I first heard of visual albums when Beyoncé released her sixth album, Lemonade. That was a full 60-minute video that surprised and left me with chills. I know that there are many visual albums that came before and since, but it’s only been recently that I was reintroduced to the concept.
Visual albums. A creative undertaking. The production of a series of videos or a single film as a vehicle for the music of an entire album.
(Here’s an article by CNN Philippines on a brief history of visual albums.)
I’m really liking what I see in my timeline so far. Got any other recommendations?
Nadine Lustre – Wildest Dreams (2020)
I’ve replayed this video so many times??? I’ve watched while studying and while relaxing. I just enjoy seeing the dedication that went into making each play as dreamlike as possible.
Like dreams, there’s a little bit of everything all at once: something hopeful, something brave, something terrible. I also loved the transitional pieces and the spoken word poetry which tried to weave the story together. It’s really a short film more than a full visual recording (there were six other tracks not included in the video).
I’m a fan of Nadine Lustre‘s sheer charisma as a performer, regardless of her merits as a songwriter or vocalist. Her debut full-length album, released October 31, featured songs with strong beats, soft melodies, and lyrics reflecting her changing identity.
Even with the probable limitations of a pandemic, the production value was impressive. Easily the highlight of the album. The clothes were stunning; they enhanced the visual experience. The variety of moods created by the different sets was in a completely different level from anything else I’ve seen in the Philippine music industry. Kudos also to dancers and everyone involved in the album. Wildest Dreams, produced by Careless Music, was directed by Dominic Bekaert with the production house Zoopraxi Studios.
Watch the 33-minute visual album here:
My favorite tracks might be Glow, Grey Skies, and Wildest Dreams. The kulintang-like sequence in Glow was an addicting touch. Incidentally, Wildest Dreams was also my favorite track from Taylor Swift’s 1989.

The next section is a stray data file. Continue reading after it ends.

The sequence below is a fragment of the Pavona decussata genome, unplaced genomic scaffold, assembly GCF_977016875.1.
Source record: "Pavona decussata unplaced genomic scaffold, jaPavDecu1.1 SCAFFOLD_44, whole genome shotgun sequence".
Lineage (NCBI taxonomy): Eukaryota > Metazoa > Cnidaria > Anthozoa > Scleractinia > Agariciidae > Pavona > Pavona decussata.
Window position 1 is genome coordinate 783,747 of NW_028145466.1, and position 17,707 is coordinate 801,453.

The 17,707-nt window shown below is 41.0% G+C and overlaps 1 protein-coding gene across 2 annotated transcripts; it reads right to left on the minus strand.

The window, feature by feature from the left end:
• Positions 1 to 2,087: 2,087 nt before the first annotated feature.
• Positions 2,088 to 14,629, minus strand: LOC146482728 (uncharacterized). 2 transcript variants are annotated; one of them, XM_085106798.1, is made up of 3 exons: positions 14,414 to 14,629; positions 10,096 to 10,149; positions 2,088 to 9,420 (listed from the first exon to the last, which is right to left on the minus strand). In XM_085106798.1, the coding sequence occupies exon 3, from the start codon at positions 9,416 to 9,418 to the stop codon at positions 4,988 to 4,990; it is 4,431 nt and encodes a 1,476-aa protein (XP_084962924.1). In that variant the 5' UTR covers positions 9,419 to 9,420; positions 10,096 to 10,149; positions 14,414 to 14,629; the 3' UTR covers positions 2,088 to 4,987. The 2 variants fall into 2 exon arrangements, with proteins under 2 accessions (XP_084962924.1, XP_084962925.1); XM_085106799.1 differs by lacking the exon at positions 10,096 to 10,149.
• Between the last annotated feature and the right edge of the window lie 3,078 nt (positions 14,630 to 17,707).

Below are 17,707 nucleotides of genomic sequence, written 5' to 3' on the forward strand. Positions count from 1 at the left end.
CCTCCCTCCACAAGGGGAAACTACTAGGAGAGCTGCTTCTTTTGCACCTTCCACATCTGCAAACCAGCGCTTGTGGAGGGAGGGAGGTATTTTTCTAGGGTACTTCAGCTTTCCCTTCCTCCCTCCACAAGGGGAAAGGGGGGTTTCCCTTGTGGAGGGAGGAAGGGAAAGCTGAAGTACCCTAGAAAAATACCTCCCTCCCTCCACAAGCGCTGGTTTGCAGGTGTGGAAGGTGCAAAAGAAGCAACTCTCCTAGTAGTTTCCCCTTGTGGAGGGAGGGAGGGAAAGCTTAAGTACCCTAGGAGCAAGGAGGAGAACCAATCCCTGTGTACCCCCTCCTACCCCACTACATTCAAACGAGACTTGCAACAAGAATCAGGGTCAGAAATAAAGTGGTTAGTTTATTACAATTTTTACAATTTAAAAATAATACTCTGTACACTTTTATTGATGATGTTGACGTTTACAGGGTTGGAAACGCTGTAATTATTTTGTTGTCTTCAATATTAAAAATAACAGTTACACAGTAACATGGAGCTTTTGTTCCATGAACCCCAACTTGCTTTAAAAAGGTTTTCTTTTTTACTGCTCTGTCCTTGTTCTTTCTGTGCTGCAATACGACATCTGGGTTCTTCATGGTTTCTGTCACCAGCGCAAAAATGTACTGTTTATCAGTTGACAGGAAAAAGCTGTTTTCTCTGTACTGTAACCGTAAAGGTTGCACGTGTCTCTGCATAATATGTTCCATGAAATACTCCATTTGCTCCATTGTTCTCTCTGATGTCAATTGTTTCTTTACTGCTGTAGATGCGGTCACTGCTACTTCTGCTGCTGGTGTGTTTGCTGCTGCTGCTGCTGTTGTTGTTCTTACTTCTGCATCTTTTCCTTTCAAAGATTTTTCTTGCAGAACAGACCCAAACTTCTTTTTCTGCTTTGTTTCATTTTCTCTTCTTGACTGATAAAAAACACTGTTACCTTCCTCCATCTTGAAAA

FILM: KAI (开) (2020)
Kai, or Kim Jong-in, is a member of the group Exo under SM Entertainment. I don’t follow that group with the same enthusiasm as I follow other Kpop groups and soloists. But if I had to choose my favorites, it would be Kai and Chanyeol. Given that, I was surprised that Kai was finally debuting as a solo artist. It’s been years since his debut as a group performer.
(Click to see my Kpop blogging tag.)
Watching his visual album sampler, you can make a very educated guess as to why it took a while for him to come out with his solo mini album. KAI (开) is a work of art. It feels like a culmination of years of development and transformation. The sampler showcases the performer’s natural talent and honed skill, and also the industry’s best in music production, direction, and choreography.
Watch the 7-minute visual album sampler here:
KAI (开) features R&B-influenced songs that serve as a canvas for the artist’s dancing and singing. From the album sampler, I liked the visuals and rhythm of Hello Stranger and Reason the best. His lead single, Mmmh (음), is smooth as hell.
(Watch the full music video of the lead single Mmmh (음) here.)
As a visual person, seeing these works of art while listening to great music is such a treat. I am absolutely looking forward to more artists and performers coming out with even better and greater films.
Until next time!